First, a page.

Up@dawn 2.0

Thursday, February 23, 2017

Dolly the Sheep’s Fellow Clones

...Enjoying Their Golden Years

The four clones created from the same cell line as Dolly the Sheep. Scientists found that they aged as normally as sheep that were not cloned. Credit University of Nottingham
Dolly the Sheep started her life in a test tube in 1996 and died just six years later. When she was only a year old, there was evidence that she might have been physically older. At five, she was diagnosed with osteoarthritis. And at six, a CT scan revealed tumors growing in her lungs, likely the result of an incurable infectious disease. Rather than let Dolly suffer, the vets put her to rest.
Poor Dolly never stood a chance. Or did she?
Meet Daisy, Diana, Debbie and Denise. “They’re old ladies. They’re very healthy for their age,” said Kevin Sinclair, a developmental biologist who, with his colleagues at the University of Nottingham in Britain, has answered a longstanding question about whether cloned animals like Dolly age prematurely... (continues)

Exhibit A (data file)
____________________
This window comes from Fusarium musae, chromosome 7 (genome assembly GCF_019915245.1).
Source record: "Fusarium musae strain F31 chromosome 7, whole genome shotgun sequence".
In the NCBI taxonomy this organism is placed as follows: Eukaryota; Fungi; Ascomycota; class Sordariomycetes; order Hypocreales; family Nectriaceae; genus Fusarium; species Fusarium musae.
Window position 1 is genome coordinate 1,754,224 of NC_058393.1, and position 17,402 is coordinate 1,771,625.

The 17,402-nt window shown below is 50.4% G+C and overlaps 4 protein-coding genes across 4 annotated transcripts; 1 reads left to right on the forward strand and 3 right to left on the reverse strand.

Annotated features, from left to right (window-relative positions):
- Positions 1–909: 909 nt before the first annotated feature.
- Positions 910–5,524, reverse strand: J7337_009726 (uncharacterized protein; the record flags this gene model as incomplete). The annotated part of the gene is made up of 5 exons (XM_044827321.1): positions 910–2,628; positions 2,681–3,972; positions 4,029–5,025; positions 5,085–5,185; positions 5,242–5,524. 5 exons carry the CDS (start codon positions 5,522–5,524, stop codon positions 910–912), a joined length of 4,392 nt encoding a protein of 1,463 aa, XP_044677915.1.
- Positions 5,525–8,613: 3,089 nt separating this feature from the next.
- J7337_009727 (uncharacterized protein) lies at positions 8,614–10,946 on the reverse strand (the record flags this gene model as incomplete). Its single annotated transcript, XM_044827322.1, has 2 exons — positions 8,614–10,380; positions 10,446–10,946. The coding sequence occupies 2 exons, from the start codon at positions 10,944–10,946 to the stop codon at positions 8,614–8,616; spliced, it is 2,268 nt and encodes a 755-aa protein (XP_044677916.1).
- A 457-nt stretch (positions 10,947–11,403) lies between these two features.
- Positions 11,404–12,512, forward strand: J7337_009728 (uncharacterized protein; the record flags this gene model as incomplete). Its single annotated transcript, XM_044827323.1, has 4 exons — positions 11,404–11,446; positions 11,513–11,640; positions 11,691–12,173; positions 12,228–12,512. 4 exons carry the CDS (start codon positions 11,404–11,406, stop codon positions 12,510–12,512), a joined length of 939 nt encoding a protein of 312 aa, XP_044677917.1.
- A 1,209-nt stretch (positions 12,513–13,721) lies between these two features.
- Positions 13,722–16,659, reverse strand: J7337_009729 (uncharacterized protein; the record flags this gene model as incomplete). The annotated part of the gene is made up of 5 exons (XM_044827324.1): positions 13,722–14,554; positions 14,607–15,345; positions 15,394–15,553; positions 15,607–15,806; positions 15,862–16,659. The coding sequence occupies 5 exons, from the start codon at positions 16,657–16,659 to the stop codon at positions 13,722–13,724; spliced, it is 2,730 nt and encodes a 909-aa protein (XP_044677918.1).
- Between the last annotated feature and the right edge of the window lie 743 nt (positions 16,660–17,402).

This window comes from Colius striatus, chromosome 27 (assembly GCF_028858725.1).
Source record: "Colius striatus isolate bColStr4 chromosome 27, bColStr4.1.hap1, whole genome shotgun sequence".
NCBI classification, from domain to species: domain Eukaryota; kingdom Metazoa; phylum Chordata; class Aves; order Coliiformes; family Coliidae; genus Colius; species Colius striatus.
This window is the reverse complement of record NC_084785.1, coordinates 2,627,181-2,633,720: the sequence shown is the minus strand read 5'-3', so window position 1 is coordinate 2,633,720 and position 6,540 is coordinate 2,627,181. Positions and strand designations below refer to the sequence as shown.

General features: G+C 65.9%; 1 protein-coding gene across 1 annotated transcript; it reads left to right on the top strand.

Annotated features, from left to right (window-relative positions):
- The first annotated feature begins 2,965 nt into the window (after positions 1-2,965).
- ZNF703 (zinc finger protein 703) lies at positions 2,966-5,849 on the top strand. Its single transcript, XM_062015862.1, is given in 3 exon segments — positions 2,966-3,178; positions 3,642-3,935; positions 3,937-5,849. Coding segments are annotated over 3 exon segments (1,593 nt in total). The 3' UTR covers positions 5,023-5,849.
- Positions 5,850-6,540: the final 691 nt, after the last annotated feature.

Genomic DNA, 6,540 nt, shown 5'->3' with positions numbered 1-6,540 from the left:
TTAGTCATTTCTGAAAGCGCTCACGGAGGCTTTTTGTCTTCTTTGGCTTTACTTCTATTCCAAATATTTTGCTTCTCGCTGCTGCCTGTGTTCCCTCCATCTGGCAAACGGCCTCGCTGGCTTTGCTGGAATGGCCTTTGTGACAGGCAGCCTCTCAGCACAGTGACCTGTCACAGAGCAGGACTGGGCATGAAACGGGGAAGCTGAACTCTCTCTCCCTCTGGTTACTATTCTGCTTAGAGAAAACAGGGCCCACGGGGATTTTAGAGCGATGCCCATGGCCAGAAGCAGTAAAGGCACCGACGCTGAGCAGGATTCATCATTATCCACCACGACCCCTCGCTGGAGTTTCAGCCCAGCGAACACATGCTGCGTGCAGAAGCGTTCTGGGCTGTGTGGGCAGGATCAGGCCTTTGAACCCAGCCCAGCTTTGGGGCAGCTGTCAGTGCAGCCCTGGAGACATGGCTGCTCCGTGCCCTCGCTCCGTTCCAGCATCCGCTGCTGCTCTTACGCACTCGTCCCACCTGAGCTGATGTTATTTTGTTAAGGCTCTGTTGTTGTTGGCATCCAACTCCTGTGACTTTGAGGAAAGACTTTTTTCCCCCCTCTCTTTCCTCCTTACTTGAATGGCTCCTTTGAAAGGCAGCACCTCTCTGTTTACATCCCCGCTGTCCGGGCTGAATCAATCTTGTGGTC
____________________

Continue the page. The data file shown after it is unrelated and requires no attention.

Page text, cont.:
Why Clone Sheep?
...So why clone boring sheep in the first place? Twenty years ago, the goal wasn’t to create a copy of a super cool animal (although people do want to clone endangered ones). The goal was to create transgenic animals — those with foreign genes inserted into their genomes — that could be used to make stem cells or proteins to treat diseases. The original sheep cloners were working with a company that hoped to extract a human protein from sheep milk that would treat diabetes.
‘Bring Back the King,’ a Gung-Ho Guide to Resurrecting Species-
A book by the cell biologist and journalist Helen Pilcher cheerfully explores advances in cloning that could be used to revive departed species.

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